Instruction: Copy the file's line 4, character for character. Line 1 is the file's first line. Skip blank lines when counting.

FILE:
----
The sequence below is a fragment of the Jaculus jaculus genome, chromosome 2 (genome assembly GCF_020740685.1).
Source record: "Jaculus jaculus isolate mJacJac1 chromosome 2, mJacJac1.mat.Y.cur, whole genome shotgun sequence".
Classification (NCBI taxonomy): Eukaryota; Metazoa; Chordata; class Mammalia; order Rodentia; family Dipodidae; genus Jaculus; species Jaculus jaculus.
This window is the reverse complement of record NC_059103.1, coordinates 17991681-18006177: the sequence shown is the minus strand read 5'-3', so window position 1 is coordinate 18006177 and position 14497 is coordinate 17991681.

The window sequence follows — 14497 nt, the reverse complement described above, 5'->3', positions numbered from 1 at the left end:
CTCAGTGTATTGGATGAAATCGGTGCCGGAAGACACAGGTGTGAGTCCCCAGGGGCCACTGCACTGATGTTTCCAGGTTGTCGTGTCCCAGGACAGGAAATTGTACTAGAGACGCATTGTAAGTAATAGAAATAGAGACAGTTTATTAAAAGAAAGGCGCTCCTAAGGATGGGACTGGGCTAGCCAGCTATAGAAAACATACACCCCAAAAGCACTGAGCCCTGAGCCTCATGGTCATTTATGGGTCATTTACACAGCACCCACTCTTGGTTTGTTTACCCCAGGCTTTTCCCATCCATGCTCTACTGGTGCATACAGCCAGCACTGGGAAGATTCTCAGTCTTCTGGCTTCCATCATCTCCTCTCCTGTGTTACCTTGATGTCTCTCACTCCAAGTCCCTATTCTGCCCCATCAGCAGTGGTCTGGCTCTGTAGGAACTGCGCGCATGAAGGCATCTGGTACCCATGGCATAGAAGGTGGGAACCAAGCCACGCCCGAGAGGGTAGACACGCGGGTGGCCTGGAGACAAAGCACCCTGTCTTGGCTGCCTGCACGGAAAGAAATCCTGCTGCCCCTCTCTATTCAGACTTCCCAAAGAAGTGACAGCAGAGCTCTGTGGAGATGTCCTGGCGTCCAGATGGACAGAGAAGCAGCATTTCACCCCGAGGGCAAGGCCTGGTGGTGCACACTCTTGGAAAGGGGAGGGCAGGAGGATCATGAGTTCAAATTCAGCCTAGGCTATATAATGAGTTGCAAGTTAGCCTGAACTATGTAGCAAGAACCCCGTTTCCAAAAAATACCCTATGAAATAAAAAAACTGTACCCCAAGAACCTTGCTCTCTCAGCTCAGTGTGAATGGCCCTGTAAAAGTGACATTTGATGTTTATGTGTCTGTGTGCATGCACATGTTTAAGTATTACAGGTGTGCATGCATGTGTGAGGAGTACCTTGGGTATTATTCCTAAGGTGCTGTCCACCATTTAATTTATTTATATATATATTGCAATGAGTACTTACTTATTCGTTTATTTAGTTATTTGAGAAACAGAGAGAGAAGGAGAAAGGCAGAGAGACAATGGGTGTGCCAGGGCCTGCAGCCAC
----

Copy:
This window is the reverse complement of record NC_059103.1, coordinates 17991681-18006177: the sequence shown is the minus strand read 5'-3', so window position 1 is coordinate 18006177 and position 14497 is coordinate 17991681.